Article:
Companies like Tesla Motors, Inc. (NASDAQ:TSLA) and Alphabet Inc. (NASDAQ:GOOG) are betting big on driverless cars. Toyota Motor Corporation (ADR)(NYSE:TM), however, is taking a more cautious approach, which could mean big gains for owners of TM stock.
Toyota stockholders can rest at night knowing the company has accumulated record profits of $10.0 billion over the past six months. The company, ever looking ahead to develop the next mass appeal technology, is accelerating the launch of its own driverless vehicle technology. Unlike some of its competitors, however, Toyota has chosen a more cautious route, one that focuses on innovation but not at the expense of safety. What does this mean for TM stock? (Source: “Ford CFO Says Toyota Gains $10 Billion Advantage on Weak Yen,” Bloomberg Business, Jan. 29, 2015.)
Is This a Game-Changer for TM Stock?
Alphabet Inc. stock, aka Google, has reached its lofty $733.69 per share price thanks to its innovative drive that extends across an ever wider range of technologies. Google is one of the leaders in advancing self-driving car technology. Although it will take some time before a car can drive like a human, the race for driverless cars is fully underway.
While companies in the crowded automotive space such as General Motors (NYSE:GM), Nissan and, most aggressively, Tesla Motors (which already offers a number of self-driving features on its Model-S), tech and social media giants like Google, Apple Inc. (NASDAQ:AAPL) and Uber are all competing for the best talent in order to be the first to offer the most complete driverless technology.
In the latest “Google Self-Driving Car” report which the company publishes every month, the company reported that its fleet of driverless cars, which includes 23 Lexus (a Toyota brand) cars, had no incidents after about 62,000 miles of tests last month. (Source: “Google Self-Driving Car Project Monthly Report October,” Google, last accessed November 9, 2015.)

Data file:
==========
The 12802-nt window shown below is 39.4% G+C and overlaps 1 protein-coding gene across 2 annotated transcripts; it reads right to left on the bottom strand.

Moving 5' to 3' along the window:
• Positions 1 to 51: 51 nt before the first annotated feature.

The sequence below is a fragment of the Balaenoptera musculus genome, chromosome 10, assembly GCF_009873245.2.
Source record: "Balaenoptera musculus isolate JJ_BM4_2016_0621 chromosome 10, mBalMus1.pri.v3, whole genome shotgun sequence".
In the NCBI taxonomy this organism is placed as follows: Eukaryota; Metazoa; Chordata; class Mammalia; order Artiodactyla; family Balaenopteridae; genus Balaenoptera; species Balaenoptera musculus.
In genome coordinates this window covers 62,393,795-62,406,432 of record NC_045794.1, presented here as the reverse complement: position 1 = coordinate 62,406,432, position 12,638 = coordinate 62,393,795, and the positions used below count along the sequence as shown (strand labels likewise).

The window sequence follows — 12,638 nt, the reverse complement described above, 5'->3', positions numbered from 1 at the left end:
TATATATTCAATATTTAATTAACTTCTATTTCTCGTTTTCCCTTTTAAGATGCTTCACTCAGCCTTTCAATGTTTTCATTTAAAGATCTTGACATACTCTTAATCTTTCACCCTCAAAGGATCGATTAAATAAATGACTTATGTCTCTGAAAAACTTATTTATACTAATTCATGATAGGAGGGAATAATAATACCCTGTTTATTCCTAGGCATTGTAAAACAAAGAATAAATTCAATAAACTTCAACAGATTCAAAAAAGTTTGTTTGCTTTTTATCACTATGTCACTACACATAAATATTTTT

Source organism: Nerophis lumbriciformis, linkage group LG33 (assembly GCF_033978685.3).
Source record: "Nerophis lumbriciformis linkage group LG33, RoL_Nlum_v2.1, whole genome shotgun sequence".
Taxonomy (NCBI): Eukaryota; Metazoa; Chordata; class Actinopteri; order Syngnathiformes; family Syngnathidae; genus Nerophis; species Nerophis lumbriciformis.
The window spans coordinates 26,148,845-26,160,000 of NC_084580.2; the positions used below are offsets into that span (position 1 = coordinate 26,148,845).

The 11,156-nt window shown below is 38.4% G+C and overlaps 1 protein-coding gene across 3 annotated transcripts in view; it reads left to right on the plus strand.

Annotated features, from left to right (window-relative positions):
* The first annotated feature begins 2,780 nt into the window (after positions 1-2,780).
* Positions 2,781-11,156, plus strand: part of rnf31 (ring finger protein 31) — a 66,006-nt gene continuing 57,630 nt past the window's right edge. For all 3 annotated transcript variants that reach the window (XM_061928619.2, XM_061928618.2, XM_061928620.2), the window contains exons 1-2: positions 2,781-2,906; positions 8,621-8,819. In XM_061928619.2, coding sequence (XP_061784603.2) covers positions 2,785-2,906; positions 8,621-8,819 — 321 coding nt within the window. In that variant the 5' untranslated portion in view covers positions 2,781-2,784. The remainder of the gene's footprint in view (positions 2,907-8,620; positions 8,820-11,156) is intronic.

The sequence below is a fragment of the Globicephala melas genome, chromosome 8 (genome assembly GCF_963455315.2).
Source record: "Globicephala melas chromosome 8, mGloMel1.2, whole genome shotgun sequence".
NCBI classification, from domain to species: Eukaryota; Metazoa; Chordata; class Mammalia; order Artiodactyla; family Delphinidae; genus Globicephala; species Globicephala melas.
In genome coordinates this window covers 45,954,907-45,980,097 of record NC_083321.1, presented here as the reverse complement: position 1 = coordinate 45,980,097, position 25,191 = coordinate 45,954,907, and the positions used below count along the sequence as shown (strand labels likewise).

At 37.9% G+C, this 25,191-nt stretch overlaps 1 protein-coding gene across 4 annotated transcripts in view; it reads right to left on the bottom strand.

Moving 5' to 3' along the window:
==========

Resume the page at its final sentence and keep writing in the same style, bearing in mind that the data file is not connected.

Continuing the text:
At little or no risk to Toyota stock, the Japanese company has created and invested $1.0 billion into a new company, the Toyota Research Institute Inc., based in Palo Alto, Silicon Valley near Stanford University. This company is dedicated to studying artificial intelligence, including driverless cars. (Source: “Toyota Invests $1 Billion in Artificial Intelligence in U.S.,” The New York Times, Nov. 5, 2015.) Gill Pratt, one of the leading American experts in robotics and former manager at DARPA, the government agency (headed by the Department of Defense of the United States) that deals with the development of new technologies for military use will head Toyota Research Institute. The goal will be to increase the safety and accessibility of Toyota driverless vehicles.
Toyota wants to sell its first driverless car in Japan by 2020, using the Tokyo Olympic Games as the backdrop. Toyota, like Google and Tesla, has been testing the technology widely. In Tokyo, Toyota tested a Lexus, allowing it to drive independently for 10 minutes along a crowded highway, maintaining a speed of 40 miles per hour, braking, steering and changing lanes without any human intervention.